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President Ruto shaking hands with a lady standing beside Manu Chandaria


Manu Chandaria, EBS, is Kenyan-born successful business owner and a renowned African philanthropist. Chandaria runs a $2.5-billion Comcraft Group of Companies, a Kenyan-grown conglomerate operating in over 40 countries.

Since its founding, Comcraft has created over 40,000 jobs in 50 countries, with Kenya included and generated revenue for the government.

As an industrial entrepreneur, Chandaria’s businesses in Eastern Africa include Mabati Rolling Mills (MRM), Kalukuworks Limited, and Insteel Limited in Kenya.

The Comcaft Group also operates Uganda Baati Limited, Shumuk Aluminium in Uganda, Metal Products Limited and Aluminium Africa Limited in Tanzania. Combined with other businesses across Africa and Asia, Chandaria’s net worth is estimated to be above $1.7 billion, according to the Wealth & Society 2023 estimates.

As a philanthropist committed to Jainism, Chandaria’s family set up the Chandaria Foundation, a charitable trust in Kenya and 10 other countries where Comcraft Group operates to help the needy. In March 2023, Chandaria Foundation donated KES. 3.9 million in scholarships for needy learners in secondary schools across Kenya.

“The purpose in life is to be useful to others,” Manu Chandaria said during an interview with KTN News host Emannuel Kipkemboi in November 2022.

“I am enjoying my life with purpose. I believe that I need to serve the community, and I’m serving the community,” said Chandaria, urging other billionaires to strive and create impact in everything they do.

Due to his innovative philanthropy, Chandaria received many honors including the Elder of the Burning Spear(EBS) by former president Mwai Kibaki and the Order of the British Empire (OBE) by the late Queen Elizabeth II in 2003. In 2022, he became the first African ever to receive the Carnegie Medal of Philanthropy.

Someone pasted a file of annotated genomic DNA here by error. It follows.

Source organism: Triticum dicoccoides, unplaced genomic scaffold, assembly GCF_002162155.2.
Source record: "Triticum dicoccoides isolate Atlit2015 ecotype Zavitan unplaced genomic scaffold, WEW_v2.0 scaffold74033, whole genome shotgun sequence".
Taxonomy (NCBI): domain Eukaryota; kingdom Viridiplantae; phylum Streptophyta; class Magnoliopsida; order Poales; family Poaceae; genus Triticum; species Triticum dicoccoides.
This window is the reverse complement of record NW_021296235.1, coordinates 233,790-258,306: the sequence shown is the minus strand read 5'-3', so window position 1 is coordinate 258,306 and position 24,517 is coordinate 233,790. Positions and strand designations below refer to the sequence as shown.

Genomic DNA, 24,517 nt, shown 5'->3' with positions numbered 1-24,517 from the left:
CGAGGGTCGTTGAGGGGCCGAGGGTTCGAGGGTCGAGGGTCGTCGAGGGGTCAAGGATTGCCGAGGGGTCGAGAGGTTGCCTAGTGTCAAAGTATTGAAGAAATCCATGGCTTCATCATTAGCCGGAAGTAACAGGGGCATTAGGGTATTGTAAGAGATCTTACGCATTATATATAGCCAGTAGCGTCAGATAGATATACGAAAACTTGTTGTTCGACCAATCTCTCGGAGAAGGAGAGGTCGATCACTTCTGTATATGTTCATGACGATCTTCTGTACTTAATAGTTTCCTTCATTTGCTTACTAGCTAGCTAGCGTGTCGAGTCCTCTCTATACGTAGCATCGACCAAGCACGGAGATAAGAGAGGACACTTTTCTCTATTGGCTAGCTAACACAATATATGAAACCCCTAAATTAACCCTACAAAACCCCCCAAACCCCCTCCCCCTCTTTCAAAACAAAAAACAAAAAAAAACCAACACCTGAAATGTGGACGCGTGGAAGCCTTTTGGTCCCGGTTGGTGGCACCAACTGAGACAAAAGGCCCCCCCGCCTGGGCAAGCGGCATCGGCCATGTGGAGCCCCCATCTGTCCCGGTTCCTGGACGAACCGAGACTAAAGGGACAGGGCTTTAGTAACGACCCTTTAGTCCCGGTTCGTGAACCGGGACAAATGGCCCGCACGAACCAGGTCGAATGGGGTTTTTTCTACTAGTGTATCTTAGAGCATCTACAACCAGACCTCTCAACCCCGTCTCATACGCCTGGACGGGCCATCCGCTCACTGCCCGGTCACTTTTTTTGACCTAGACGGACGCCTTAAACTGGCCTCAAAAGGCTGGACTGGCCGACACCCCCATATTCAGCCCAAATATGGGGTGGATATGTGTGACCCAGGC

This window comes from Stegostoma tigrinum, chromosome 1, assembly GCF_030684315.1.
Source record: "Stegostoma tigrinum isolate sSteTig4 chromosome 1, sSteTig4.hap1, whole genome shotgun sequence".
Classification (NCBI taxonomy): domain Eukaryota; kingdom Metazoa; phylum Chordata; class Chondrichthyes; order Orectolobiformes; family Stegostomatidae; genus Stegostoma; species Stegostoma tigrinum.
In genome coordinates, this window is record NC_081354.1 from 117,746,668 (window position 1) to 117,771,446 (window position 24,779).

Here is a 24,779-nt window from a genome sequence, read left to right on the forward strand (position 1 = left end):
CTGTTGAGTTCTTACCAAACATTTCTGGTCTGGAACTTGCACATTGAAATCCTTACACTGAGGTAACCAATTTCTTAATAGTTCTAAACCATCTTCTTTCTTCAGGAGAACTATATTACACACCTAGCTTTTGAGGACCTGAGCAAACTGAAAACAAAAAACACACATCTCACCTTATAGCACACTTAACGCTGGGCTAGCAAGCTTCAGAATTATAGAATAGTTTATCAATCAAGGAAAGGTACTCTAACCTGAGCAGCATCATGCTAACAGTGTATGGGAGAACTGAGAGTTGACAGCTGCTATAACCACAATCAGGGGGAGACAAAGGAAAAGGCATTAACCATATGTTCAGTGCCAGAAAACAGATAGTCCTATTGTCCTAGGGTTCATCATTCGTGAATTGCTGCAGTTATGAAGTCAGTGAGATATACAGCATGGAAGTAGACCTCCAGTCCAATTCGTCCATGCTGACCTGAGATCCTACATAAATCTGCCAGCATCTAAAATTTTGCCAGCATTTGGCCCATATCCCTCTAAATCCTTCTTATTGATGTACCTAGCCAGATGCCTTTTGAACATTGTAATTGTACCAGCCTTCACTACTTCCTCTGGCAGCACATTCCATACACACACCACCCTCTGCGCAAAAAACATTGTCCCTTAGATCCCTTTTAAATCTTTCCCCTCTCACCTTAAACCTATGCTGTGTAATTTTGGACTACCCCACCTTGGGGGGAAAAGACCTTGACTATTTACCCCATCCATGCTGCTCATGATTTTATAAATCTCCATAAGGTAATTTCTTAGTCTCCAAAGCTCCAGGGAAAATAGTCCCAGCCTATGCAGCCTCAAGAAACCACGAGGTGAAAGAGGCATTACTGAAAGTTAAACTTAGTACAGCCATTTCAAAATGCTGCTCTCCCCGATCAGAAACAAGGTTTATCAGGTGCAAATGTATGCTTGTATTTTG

Bhimji Depar Shah— Bidco Africa



Former President Uhuru Kenyatta shaking hands with Bhimji Shah


Bhimji Depar Shah is one of the Kenyan billionaires of Indian descent making a significant in Kenyan economy and society as well. Shah established Bidco Industries in 1985, before transforming it over the years to the current Bidco Africa—a leading manufacturer of edible oils in Kenya, with presence in 12 other African countries.

Headquartered in Thika, Nairobi, the company has employed over 25,000 people across its entire value chain spread across 13 countries, earning livelihoods for thousands of Kenyans. Bhimji’s son, Vimal Shah, currently serves as the group’s leader and has an estimated net worth of $750 million.

Besides providing jobs to many Kenyans, Bidco Africa also participates in philanthropic activities across the country, while also generating a significant share of revenue to the government.

Merali family— Sameer Group

The late Naushad Merali, CBS, was a Kenyan-born entrepreneur of Indian descent. He was the chair and founder of Sameer Group, a Nairobi-headquartered conglomerate focusing on information technology, agriculture, finance, construction and property. Merali was the chair of Bharti Airtel’s business operation in Kenya before selling his shares in 2014, and quitting the board.

Sameer Group has over 10,000 employees with its investment in Kenya providing direct and indirect employment to over 30,000 people, according to information published on the company’s profile. Besides creating jobs for Kenyans, his Zarina and Naushad Foundation also donates to needy schools and hospitals.

The author is Daniel Onyango , a freelance journalist with a knack for writing news reports covering a wide range of subjects across industries, including disruptive technology, energy, renewables, sustainability, politics, business, innovations, health, aviation, and IoT. He has worked on long-term projects with Empire Media Group Inc., Magnetic Media, Which-50 Media and is currently a member of the editorial team at Pipeline Technology Journal. As a freelance journalist, he has also written many news articles published in leading news outlet platforms such as the New York Times.​